This particular Decoder Ring experience began with a visual montage, soundtracked by them and projected on to the giant domes. It was a fast-paced stream of images that featured, amongst other things, raindrops, monsters and giant sets of teeth. It kept things interesting while the band set up and really built the atmosphere for when they arrived on stage. Their actual set was even better. The lighting, location and nature of their music made for a very awe-inspiring show. The highlight was the final track, Welcome Shoppers, which builds with immense power and then progresses into an awesome rock-out. And if that wasn't enough, fireworks erupted as the final notes were played. It was pretty hard not to be impressed.

Welcome Shoppers

Decoder Ring recently traveled to America to record their new album. Expect to hear more of them very soon.

Top Australian Artists of 2008

Oh how I hate compiling these lists. They are damn near impossible to sit back thinking 'Yes, that accurately represents my tastes'. You just can't do it! For starters, how do you compare an awesome live show with a solid album? Does it count if I got into an album this year that was released last year? I can barely remember back to the start of the year, let alone try to piece together which bands had the biggest impact! And so the list comes to you with so many faults. Missing bands, strange orderings and plenty of bias. You name it, it's here. But I had to walk away from it because no amount of tweaking could have produced a satisfying list. 2008 was a strange year for me. There were no really stand out bands. The bands I loved had a fairly quite year, whilst many new bands entered my affection. And so I was left with about 40 bands, all on level footing. Perfect for compiling an ordered list! I used the criteria of 'Which bands delivered the most enjoyment in 2008' and the result is quite an interesting one. I've certainly discovered a few trends (and holes) in my listening habits which may indicate some exploring is in order. Feel free to post your own list in the comments. Away!

1. Youth Group

2008 was the year I came to appreciate Youth Group. Not just their latest album, but their entire catalogue. The vocals, the melodies, it's all so incredibly beautiful.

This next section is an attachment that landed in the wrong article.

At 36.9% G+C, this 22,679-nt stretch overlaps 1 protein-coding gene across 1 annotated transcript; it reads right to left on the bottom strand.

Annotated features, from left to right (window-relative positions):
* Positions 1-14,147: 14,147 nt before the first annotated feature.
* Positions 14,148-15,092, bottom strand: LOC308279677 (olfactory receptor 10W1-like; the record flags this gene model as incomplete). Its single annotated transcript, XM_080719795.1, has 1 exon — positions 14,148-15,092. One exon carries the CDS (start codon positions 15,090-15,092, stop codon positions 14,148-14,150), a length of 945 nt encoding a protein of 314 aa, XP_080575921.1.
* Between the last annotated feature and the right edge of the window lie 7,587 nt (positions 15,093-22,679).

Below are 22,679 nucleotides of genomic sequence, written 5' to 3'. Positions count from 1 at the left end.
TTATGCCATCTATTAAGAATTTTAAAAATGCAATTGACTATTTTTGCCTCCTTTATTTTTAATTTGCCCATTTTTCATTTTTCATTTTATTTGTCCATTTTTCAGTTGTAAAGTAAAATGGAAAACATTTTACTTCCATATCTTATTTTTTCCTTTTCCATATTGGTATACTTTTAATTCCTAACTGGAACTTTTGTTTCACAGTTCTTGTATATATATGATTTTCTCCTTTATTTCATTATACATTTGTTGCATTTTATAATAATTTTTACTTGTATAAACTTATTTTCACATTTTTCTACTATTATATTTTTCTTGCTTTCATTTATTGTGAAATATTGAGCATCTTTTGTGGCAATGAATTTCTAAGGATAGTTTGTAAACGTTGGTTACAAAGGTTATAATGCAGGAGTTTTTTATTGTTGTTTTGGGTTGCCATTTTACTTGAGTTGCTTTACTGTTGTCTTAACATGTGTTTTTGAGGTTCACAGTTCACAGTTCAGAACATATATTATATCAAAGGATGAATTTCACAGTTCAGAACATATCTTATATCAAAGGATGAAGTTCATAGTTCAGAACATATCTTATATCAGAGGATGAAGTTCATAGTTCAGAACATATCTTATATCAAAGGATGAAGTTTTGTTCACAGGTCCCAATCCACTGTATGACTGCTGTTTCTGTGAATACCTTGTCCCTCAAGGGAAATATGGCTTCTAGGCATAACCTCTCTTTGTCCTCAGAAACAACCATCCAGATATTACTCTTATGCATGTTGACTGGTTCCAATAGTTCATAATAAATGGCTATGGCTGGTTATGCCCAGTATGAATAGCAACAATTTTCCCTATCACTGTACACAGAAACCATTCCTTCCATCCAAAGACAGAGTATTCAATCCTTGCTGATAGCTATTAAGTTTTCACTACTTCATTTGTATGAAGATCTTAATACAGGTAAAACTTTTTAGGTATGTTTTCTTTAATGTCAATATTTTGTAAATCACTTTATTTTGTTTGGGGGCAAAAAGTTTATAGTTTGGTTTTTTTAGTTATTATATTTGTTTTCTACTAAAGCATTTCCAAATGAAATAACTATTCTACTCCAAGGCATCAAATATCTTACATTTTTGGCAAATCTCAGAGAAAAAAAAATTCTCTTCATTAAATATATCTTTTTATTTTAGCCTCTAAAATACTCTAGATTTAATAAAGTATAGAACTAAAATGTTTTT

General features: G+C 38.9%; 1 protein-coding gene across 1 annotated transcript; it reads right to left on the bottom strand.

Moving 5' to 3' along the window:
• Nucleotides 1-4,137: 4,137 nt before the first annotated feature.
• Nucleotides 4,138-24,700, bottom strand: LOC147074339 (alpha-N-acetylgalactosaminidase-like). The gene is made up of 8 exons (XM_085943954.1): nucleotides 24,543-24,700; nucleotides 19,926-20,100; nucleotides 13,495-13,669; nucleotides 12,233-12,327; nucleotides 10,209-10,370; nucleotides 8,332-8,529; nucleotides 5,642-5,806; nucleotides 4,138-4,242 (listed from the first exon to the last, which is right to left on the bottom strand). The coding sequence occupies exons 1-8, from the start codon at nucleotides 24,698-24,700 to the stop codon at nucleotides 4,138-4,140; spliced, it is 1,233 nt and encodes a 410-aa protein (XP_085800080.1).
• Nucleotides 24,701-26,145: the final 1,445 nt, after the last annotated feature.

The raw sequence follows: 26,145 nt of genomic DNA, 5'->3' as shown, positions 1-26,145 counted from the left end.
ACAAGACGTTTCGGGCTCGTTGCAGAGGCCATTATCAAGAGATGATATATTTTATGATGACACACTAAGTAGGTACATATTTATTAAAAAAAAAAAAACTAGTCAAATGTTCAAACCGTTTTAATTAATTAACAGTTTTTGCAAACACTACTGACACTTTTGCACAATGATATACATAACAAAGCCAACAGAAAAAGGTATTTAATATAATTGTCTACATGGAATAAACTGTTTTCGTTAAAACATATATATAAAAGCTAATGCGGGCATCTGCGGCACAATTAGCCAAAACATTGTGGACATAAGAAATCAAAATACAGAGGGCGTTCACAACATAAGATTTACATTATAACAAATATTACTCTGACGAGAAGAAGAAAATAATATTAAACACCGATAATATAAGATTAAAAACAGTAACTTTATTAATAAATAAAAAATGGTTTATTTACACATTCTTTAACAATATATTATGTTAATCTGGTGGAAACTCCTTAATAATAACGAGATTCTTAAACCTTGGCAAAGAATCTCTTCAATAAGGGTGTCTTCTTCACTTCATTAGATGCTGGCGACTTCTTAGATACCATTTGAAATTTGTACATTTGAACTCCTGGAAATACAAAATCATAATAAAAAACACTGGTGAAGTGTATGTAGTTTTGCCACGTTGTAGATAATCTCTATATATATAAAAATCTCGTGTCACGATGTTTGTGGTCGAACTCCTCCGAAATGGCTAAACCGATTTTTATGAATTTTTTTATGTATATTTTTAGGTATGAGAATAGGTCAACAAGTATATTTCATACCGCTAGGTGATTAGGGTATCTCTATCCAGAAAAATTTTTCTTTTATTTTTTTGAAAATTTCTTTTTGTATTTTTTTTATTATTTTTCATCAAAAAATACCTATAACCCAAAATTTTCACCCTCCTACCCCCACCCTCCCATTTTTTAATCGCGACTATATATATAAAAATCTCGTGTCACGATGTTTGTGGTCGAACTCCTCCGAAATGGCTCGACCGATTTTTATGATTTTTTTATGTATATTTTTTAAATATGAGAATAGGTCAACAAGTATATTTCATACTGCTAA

2. Cloud Control

The band I have seen more than any other. No releases this year, but more than enough memorable moments. The addictive hooks and swooning harmonies are just too good to resist.

3. Dappled Cities

It's Dappled. Enough said. Three mighty fine performances was more than enough to thrust them right up here.

4. Theredsunband

The year began with a Laneway performance, moved on to some great singles and culminated in a sophomore album. In every case, Theredsunband delivered rich, powerful music.

5. The Devoted Few

After getting a taste this year, I can tell you quite confidently that 2009 will be a big year for The Devoted Few. Both live and recorded, these guys rock!

6. Charge Group

When it comes to creating immensely powerful, vastly expansive soundscapes, Charge Group has no rival. Their music reaches such emotional highs, you're left in awe.

7. The Seabellies

This year, The Seabellies proved what I had always believed; their multi-instrumental ways are not a gimmick, but a defining strength. Their incredible single, Heart Heart Heart Out, is just a taste of whats to come.

8. Cuthbert & The Night Walkers

Bands pretty much don't come any funner than Cuthbert & The Night Walkers. In their stripped back format, they are more colourful, lively and entertaining than ever before.

9. Sparkadia

Sparkadia's speciality is in super sweet indie-pop, filled with toe tapping rhythms and luscious crooning choruses. Their debut album was no exception, earning them a much-deserved place in the global spotlight.

10. Parades

Of all the new Sydney bands that emerged in 2008, Parades are the ones who got me genuinely excited. Their songs move in complex, ever-changing directions, their instrumentation is refreshingly diverse and their vocals are incredibly refined. They've found such a great mix and its only just the beginning.

11. The Temper Trap
12. Flamingo Crash
13. Pivot
14. Bluejuice
15. Deep Sea Arcade
16. Papa vs Pretty
17. Firekites
18. The Curse of Company
19. The Boat People
20. Philadelphia Grand Jury
21. Augie March
22. Bird Automatic
23. Mercy Arms
24. The Straight Arrows
25. British India

Homebake Incentive 2008 Grand Final